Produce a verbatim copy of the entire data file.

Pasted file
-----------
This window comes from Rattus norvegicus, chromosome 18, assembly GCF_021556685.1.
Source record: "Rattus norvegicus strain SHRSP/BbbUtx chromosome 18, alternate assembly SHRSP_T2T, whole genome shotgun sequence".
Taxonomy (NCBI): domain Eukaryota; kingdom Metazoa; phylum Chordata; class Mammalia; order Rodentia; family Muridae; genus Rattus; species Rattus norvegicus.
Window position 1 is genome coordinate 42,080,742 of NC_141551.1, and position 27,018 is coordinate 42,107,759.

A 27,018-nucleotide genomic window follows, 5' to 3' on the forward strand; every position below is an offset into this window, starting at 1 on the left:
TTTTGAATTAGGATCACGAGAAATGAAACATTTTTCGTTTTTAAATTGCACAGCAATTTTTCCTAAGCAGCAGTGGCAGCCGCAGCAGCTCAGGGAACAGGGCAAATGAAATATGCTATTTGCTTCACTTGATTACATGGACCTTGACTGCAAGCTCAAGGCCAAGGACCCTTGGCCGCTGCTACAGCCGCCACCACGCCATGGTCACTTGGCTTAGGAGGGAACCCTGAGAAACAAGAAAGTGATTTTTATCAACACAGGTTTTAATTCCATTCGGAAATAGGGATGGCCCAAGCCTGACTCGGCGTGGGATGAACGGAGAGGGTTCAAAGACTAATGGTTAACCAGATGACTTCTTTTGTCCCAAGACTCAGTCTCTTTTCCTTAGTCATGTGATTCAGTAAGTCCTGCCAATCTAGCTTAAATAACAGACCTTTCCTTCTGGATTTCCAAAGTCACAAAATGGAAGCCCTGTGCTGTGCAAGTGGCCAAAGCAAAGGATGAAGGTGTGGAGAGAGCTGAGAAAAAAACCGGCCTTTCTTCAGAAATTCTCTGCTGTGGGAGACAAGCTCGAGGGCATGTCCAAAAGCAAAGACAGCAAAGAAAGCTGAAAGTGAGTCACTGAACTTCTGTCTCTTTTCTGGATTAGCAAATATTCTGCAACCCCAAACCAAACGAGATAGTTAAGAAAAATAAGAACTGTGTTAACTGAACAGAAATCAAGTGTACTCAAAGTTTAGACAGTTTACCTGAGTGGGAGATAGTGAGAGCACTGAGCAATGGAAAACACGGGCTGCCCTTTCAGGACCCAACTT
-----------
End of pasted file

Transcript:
This window comes from Rattus norvegicus, chromosome 18, assembly GCF_021556685.1.
Source record: "Rattus norvegicus strain SHRSP/BbbUtx chromosome 18, alternate assembly SHRSP_T2T, whole genome shotgun sequence".
Taxonomy (NCBI): domain Eukaryota; kingdom Metazoa; phylum Chordata; class Mammalia; order Rodentia; family Muridae; genus Rattus; species Rattus norvegicus.
Window position 1 is genome coordinate 42,080,742 of NC_141551.1, and position 27,018 is coordinate 42,107,759.

A 27,018-nucleotide genomic window follows, 5' to 3' on the forward strand; every position below is an offset into this window, starting at 1 on the left:
TTTTGAATTAGGATCACGAGAAATGAAACATTTTTCGTTTTTAAATTGCACAGCAATTTTTCCTAAGCAGCAGTGGCAGCCGCAGCAGCTCAGGGAACAGGGCAAATGAAATATGCTATTTGCTTCACTTGATTACATGGACCTTGACTGCAAGCTCAAGGCCAAGGACCCTTGGCCGCTGCTACAGCCGCCACCACGCCATGGTCACTTGGCTTAGGAGGGAACCCTGAGAAACAAGAAAGTGATTTTTATCAACACAGGTTTTAATTCCATTCGGAAATAGGGATGGCCCAAGCCTGACTCGGCGTGGGATGAACGGAGAGGGTTCAAAGACTAATGGTTAACCAGATGACTTCTTTTGTCCCAAGACTCAGTCTCTTTTCCTTAGTCATGTGATTCAGTAAGTCCTGCCAATCTAGCTTAAATAACAGACCTTTCCTTCTGGATTTCCAAAGTCACAAAATGGAAGCCCTGTGCTGTGCAAGTGGCCAAAGCAAAGGATGAAGGTGTGGAGAGAGCTGAGAAAAAAACCGGCCTTTCTTCAGAAATTCTCTGCTGTGGGAGACAAGCTCGAGGGCATGTCCAAAAGCAAAGACAGCAAAGAAAGCTGAAAGTGAGTCACTGAACTTCTGTCTCTTTTCTGGATTAGCAAATATTCTGCAACCCCAAACCAAACGAGATAGTTAAGAAAAATAAGAACTGTGTTAACTGAACAGAAATCAAGTGTACTCAAAGTTTAGACAGTTTACCTGAGTGGGAGATAGTGAGAGCACTGAGCAATGGAAAACACGGGCTGCCCTTTCAGGACCCAACTT